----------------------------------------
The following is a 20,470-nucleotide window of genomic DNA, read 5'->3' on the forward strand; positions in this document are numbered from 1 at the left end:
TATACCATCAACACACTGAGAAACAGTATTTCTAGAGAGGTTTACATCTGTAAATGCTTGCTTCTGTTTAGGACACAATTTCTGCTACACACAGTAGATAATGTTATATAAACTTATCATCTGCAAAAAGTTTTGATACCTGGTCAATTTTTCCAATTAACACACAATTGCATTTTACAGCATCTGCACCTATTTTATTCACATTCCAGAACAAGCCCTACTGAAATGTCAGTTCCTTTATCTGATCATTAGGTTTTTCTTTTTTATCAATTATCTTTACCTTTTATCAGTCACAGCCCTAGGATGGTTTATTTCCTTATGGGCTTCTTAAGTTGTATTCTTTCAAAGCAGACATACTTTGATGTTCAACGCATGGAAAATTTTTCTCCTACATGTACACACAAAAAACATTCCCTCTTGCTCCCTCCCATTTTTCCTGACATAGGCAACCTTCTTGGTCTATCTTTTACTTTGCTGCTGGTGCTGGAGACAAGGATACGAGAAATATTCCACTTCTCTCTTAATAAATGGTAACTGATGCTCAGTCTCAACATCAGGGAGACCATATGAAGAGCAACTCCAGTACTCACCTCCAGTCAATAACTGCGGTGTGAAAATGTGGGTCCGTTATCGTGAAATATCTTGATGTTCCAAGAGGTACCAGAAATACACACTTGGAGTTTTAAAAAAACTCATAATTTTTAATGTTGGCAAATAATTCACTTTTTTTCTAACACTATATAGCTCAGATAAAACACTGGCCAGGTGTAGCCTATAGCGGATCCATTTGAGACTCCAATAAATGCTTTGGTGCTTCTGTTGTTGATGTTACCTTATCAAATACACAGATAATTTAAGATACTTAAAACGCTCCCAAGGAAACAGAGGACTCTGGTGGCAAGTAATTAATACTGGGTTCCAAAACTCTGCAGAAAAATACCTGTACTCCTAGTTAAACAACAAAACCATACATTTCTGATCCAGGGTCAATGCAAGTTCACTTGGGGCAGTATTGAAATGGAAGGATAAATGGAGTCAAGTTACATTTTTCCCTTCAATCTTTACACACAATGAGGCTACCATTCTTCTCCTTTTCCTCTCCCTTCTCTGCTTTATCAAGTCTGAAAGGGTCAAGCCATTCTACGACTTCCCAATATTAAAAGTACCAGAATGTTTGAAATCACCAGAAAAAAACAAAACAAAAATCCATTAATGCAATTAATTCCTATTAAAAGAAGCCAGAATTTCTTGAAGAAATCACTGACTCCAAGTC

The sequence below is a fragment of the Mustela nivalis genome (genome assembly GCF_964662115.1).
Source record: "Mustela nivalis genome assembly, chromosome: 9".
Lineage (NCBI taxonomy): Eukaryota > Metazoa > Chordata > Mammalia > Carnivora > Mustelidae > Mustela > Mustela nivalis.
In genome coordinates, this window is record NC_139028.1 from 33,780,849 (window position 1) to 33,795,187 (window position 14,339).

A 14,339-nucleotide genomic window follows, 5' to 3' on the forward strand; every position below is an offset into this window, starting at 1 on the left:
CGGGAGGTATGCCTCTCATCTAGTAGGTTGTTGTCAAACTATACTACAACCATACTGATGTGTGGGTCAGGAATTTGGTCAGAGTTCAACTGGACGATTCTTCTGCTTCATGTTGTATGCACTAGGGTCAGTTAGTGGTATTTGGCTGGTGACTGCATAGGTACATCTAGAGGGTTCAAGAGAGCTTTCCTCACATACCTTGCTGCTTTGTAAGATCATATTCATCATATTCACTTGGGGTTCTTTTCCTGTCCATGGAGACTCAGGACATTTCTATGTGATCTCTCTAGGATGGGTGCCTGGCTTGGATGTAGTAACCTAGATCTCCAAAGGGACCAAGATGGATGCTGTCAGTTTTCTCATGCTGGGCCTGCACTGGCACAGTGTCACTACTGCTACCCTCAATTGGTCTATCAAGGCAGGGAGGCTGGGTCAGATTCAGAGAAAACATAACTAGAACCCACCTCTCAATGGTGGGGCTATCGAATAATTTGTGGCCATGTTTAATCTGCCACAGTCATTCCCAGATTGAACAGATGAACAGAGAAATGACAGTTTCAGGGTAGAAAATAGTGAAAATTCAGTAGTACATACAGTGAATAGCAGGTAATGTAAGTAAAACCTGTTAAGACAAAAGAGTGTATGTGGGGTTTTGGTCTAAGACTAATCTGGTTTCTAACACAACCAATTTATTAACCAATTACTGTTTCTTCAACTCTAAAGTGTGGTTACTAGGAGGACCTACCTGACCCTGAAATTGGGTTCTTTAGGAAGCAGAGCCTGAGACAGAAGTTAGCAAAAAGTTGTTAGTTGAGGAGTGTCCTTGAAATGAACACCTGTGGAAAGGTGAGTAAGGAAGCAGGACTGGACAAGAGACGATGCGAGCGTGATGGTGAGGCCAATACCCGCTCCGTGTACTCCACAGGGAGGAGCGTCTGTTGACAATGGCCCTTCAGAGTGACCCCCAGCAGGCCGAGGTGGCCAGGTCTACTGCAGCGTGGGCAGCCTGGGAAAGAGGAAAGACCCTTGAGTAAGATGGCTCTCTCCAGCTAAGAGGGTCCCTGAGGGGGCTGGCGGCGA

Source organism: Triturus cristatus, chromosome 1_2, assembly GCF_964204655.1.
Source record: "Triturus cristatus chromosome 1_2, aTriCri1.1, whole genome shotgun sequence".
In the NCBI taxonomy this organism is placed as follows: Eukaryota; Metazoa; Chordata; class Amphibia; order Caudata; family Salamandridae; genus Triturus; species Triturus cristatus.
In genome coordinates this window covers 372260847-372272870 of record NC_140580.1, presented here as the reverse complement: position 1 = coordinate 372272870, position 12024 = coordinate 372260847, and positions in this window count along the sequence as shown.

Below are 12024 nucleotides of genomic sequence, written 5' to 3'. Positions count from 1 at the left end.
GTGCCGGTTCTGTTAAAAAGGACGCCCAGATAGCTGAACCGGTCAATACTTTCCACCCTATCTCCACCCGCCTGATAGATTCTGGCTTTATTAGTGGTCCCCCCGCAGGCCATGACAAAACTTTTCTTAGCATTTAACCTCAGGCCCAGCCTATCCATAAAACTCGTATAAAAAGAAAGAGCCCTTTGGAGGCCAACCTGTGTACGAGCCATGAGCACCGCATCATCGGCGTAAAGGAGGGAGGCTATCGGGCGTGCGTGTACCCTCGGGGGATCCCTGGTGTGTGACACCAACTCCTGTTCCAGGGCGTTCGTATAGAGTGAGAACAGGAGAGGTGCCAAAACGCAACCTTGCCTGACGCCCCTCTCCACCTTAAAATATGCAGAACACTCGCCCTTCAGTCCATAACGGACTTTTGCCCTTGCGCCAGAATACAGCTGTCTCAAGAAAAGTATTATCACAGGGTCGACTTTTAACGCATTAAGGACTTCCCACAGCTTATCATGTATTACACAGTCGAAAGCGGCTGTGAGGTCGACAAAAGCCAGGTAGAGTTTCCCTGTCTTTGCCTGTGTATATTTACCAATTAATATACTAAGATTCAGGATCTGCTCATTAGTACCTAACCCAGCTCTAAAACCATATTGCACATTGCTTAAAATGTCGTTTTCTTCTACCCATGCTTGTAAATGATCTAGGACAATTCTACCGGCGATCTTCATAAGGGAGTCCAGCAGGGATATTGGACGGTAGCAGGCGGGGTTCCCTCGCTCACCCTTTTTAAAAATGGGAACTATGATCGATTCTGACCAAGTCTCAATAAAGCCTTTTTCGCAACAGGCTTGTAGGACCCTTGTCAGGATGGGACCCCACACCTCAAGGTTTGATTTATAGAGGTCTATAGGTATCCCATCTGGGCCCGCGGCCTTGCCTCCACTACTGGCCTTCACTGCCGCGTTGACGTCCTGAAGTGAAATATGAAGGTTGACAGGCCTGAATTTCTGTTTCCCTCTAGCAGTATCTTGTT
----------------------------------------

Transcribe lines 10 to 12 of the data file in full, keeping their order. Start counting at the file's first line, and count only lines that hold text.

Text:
Source record: "Triturus cristatus chromosome 1_2, aTriCri1.1, whole genome shotgun sequence".
In the NCBI taxonomy this organism is placed as follows: Eukaryota; Metazoa; Chordata; class Amphibia; order Caudata; family Salamandridae; genus Triturus; species Triturus cristatus.
In genome coordinates this window covers 372260847-372272870 of record NC_140580.1, presented here as the reverse complement: position 1 = coordinate 372272870, position 12024 = coordinate 372260847, and positions in this window count along the sequence as shown.